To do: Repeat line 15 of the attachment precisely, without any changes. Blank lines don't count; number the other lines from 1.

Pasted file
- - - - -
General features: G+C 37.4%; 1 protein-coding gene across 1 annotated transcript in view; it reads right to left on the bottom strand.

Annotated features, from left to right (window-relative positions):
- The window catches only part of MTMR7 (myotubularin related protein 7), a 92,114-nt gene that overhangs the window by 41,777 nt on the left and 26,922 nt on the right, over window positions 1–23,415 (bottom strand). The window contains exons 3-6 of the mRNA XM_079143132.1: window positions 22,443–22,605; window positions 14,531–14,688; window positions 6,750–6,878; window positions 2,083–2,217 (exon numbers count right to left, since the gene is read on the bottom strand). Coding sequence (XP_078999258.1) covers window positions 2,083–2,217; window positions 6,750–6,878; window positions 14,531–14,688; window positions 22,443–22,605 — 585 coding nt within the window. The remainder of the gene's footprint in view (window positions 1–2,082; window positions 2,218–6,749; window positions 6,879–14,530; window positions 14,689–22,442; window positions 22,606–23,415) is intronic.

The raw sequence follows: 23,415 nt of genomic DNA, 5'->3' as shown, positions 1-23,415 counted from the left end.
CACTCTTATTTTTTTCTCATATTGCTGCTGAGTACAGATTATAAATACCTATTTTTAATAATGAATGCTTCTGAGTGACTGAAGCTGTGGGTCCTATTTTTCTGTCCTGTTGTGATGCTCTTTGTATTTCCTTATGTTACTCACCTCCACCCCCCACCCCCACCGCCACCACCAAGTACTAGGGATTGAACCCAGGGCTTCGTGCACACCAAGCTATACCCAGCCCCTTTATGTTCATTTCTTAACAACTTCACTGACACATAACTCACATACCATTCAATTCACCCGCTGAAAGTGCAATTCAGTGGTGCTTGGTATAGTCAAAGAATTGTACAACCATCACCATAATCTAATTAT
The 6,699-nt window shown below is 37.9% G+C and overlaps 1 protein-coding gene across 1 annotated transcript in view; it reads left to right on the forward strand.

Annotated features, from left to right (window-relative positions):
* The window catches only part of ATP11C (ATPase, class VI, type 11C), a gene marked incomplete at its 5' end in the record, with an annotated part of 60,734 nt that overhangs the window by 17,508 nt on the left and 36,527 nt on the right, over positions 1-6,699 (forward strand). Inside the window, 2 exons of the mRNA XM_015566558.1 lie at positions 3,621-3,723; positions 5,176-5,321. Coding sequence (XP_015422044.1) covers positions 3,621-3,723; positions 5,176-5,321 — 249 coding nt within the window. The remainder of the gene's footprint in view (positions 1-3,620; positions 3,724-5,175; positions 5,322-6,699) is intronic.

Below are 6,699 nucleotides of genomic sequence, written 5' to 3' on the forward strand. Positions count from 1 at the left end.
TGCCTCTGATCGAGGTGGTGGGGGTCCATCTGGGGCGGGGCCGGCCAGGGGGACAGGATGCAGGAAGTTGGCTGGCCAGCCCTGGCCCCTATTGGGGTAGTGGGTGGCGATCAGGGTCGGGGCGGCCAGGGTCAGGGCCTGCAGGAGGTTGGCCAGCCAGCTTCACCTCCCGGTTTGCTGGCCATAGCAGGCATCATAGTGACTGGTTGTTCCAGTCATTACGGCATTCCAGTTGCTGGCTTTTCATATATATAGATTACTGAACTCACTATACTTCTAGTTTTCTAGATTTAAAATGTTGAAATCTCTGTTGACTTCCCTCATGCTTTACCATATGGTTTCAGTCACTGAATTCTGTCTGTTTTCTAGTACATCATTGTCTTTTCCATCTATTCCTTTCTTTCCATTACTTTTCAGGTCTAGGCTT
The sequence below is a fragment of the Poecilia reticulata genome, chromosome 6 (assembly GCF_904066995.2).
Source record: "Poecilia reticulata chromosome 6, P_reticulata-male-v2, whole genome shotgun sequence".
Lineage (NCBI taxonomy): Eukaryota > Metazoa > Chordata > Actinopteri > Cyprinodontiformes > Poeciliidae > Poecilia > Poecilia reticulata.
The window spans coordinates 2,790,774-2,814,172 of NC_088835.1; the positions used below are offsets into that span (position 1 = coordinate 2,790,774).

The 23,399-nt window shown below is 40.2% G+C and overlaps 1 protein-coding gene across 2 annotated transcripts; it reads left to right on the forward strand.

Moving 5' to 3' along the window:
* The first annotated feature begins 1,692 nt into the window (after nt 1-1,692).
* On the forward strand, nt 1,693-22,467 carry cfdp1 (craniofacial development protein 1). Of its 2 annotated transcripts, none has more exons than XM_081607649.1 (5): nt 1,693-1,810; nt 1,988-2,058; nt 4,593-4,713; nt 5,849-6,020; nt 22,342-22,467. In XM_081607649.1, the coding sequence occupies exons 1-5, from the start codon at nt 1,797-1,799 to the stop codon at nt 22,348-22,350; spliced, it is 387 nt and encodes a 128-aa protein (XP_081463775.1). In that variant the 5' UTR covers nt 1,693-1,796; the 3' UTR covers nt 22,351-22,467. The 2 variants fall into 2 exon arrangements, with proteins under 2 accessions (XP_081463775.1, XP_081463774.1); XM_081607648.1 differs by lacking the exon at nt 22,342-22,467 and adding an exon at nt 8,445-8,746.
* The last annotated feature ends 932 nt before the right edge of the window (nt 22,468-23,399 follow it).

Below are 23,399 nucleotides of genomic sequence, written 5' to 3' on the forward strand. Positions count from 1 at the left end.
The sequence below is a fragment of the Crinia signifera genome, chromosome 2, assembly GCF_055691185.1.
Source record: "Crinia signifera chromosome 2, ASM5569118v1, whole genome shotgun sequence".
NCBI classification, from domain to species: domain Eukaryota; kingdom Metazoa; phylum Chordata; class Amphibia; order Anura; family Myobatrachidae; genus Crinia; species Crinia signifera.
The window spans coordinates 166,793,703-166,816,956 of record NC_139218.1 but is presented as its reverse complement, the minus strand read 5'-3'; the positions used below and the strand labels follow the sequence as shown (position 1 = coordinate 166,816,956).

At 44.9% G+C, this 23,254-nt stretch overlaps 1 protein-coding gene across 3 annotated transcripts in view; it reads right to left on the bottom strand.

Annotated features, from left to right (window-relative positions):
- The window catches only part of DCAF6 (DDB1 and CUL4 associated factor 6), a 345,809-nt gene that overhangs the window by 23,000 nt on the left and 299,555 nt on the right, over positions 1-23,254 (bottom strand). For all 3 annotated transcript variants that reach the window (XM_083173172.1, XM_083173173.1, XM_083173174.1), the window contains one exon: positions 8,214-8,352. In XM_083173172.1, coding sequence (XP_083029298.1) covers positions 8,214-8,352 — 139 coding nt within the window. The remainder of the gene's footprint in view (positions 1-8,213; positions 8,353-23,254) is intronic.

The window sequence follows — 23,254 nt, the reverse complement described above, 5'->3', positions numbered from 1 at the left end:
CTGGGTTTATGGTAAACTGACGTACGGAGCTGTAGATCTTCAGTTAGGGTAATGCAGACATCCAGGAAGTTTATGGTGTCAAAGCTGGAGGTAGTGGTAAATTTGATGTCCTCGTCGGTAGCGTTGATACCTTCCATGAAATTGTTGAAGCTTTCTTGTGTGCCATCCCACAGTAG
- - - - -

The 23,399-nt window shown below is 40.2% G+C and overlaps 1 protein-coding gene across 2 annotated transcripts; it reads left to right on the forward strand.